Claire:Hmmmm... a young woman in Hollywood. (Thinks) Well, already I'm realizing that the boys make more money. I always that was, you know, a fallacy or that people made that up. No, it's true. Boys make more money. But that's OK. No, it's not, but... There are fewer roles for girls than there are for boys. I fight to get them because I love to work, I love to act. I don't want to be bored and I want to learn from people who are very passionate about their work and are very driven and are very creative and effective. I feed off of that. And there are a lot of pressures that really have nothing to do with me, such as my looks. You see Alicia Silverstone being bashed for her weight. So it's sort of like, "Oh, my God, what if that happened to me?" So those are very real fears. I was listening to Janeane Garofalo the other day on TV and she was saying that if she lost 20 pounds she wouldn't have to be a character actress, she could be a leading lady. And I think Janeane Garofalo is beautiful. I don't get it, because she's gorgeous. And I was very scared to play Juliet, because she's this beautiful girl. I was like, "What does that mean?"
Q:You don't see yourself as beautiful?
Claire:Oh my God! No! Oh my God! But it hasn't stopped me from getting the kinds of roles I want to get, so that's a good sign. That's all I'm concerned about.
Q:How hard has it been dealing with your sudden popularity? You're in every magazine now...
Claire:I know! It's so strange! I'm a little clueless about it. I was doing a movie in Detroit and nobody knows who anybody is up there. Nobody cares, which is refreshing. I'd love to live in Detroit for that reason. Then I came back to L.A., and all of a sudden people cared about what I was up to in my personal life. And that's a little invasive, and intrusive. I have such a great family. I know it's a cliche to say. But they are very grounding and I can't thank the gods enough for the parents and brother I have. And I have friends who are honest and who love me for all the right reasons. So I'm in a good spot right now.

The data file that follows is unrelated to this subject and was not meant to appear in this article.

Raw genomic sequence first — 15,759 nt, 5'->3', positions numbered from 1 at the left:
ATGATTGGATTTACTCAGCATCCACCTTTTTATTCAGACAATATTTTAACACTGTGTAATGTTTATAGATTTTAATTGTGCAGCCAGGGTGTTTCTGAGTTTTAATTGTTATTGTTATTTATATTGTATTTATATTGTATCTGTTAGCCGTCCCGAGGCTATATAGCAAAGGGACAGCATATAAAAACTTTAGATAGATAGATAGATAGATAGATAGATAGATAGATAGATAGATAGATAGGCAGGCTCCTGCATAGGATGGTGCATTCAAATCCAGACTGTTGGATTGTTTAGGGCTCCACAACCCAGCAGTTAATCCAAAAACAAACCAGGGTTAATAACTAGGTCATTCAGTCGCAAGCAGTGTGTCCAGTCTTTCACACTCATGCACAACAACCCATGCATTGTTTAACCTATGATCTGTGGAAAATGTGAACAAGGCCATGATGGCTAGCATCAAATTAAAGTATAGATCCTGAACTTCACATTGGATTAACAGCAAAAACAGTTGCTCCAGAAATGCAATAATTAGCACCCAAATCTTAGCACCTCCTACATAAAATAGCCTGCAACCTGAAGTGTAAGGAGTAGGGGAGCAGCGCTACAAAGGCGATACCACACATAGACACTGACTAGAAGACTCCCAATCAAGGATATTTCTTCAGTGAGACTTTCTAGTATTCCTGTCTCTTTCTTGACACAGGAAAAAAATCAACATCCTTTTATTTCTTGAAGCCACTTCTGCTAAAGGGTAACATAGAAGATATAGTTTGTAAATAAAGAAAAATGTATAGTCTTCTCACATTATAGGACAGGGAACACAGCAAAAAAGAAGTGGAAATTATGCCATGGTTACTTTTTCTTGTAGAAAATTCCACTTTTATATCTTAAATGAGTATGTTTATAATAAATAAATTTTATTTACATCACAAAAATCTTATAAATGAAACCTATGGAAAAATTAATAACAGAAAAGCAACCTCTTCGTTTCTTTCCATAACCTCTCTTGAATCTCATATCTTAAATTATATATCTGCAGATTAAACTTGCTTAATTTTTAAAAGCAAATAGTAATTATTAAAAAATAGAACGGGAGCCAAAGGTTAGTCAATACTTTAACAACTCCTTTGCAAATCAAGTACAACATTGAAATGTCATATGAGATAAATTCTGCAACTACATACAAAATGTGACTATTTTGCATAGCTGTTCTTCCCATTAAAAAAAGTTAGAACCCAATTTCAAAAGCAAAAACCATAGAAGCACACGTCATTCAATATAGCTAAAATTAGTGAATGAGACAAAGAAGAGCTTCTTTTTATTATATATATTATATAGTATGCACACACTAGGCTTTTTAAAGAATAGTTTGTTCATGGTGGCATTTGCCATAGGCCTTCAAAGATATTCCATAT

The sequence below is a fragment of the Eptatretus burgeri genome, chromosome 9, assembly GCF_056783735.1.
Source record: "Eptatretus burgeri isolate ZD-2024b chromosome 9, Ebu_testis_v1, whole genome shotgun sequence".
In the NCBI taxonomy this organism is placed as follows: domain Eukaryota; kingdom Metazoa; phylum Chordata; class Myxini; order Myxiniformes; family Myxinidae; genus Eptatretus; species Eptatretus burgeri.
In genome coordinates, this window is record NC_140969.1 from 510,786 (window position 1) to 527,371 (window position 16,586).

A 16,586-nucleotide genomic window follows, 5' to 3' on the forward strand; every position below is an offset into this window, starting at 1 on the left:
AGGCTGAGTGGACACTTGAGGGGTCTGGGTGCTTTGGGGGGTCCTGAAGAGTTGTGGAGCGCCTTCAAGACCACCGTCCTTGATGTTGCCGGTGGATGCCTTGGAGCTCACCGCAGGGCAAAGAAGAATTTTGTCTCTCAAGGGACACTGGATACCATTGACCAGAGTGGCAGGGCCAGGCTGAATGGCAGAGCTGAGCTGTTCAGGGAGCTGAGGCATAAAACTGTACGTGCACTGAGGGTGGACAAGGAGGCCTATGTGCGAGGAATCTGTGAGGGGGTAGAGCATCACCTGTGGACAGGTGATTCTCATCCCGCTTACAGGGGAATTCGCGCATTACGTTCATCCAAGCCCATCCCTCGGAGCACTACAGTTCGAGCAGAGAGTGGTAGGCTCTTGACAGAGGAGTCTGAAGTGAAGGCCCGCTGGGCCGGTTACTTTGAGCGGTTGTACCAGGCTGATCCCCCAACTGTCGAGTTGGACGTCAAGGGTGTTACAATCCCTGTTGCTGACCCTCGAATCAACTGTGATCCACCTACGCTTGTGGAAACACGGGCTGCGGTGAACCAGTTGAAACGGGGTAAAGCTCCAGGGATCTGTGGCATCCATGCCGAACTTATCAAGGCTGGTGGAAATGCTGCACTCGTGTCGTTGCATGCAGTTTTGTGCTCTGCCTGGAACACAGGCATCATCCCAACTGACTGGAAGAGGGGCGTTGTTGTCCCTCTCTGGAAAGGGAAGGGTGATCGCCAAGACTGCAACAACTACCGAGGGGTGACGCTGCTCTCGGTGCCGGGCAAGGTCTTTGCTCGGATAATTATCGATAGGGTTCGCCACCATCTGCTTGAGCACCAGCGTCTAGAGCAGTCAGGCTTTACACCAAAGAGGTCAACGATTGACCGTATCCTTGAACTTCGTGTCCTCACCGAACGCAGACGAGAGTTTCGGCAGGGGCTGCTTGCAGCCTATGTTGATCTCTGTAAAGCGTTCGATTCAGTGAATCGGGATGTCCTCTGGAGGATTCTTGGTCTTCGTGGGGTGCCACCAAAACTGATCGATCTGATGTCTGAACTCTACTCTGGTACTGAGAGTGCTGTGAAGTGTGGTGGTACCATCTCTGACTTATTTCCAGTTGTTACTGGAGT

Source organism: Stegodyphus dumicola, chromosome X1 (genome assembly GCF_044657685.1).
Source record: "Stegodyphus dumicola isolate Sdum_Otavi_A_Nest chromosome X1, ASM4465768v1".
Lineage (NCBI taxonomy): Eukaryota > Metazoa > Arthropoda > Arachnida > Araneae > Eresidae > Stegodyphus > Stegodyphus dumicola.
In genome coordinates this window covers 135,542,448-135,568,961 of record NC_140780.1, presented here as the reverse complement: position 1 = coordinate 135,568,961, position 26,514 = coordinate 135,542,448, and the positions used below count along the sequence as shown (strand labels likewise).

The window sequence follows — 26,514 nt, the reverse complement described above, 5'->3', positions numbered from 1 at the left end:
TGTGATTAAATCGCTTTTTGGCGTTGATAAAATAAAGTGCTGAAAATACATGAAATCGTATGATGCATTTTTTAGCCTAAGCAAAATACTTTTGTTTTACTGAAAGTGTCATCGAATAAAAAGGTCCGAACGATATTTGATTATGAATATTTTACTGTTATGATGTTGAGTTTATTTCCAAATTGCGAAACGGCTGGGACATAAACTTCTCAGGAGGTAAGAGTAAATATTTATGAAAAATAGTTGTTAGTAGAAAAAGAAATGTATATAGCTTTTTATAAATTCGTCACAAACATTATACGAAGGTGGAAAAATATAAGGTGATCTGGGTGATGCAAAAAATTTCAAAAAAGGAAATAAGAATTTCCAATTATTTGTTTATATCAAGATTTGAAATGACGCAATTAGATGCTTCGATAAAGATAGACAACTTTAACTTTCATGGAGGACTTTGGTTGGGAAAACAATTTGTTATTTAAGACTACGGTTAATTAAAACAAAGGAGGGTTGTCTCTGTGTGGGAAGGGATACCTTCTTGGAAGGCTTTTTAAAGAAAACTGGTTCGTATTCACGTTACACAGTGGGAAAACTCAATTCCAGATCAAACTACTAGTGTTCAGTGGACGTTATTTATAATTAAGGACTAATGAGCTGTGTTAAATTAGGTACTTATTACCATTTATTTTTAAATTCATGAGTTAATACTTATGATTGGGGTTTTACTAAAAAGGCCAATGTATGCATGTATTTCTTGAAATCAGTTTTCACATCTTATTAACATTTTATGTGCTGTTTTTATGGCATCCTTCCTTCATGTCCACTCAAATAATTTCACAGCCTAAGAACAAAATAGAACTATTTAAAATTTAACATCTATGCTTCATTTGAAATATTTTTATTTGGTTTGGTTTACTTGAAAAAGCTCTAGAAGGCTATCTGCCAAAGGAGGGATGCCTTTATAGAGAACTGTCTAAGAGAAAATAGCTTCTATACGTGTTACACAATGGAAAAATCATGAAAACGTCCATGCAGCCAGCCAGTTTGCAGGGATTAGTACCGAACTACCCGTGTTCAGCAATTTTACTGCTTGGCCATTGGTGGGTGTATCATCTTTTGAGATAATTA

Q:You've kind of reached a level of teen idol. (Danes laughs) Is that something you've sought?
Claire:To be perfectly honest, as a kid I was obsessed with all those John Hughes movies and I completely idolized Molly Ringwald, as did every other little girl that I knew. I wanted to be Molly Ringwald So badly. And now I feel that kids are looking at me the same way and I'm honored. I think that's great, I really do.
Q:My So-Called Life was strange in that it wasn't a ratings hit but it still made you famous.
Q:How do you feel about the show today?
Claire:It was a wonderful opportunity. I'm glad I was introduced to this business as a part of that show, because I was in a very nurturing environment and I felt very comfortable being there. It was like a coccoon for to metamorphsize.
Q:Why did so many teenage girls identify with that show?
Claire:I meet so many people on the street and they say, "Oh, you're so pretty! They made you look ugly on that show!" And then I'm devastated for about two days. (Laughs) But I think teenagers do feel ugly. And at that point in my life, at 14 or 15, I felt hideous. Your body is changing and it moves a different way and you have to figure out how to coordinate it all. So I didn't try glamorizing it in any way, and I think kids appreciated that. I hope they did.
Q:You did your first major love scene in this film. Was than an uncomfortable experience for you?
Claire:We did that the first day of shooting. Leonardo and I were there in our matching G-strings. I got, you know, sheet burn because we were there for so many hours, wrestling around. Yes, I was a little uncomfortable. But not really. I'm not modest in any way. You're true to your character and true to the scene you're in. And when you wake up just after making love, it's usually true that you're nude. I made it through it, and here I am, and I'm fully clothed. (Laughs)
Q:How do you feel about being a role model for teens?
Claire:I can't focus on that. I just have to try to be the best person I can be. I've always pushed myself to have a good set of values and be true to them. That's all I can do.
Originally published in the Oct. 24, 1996 edition of NUVO Newsweekly, Indianapolis, IN.
(c) 1996 NUVO Inc. Reprinted with permission.
Many thanks to Steve Hammer for sharing his interview with us! :-)
© 1996 NUVO Inc.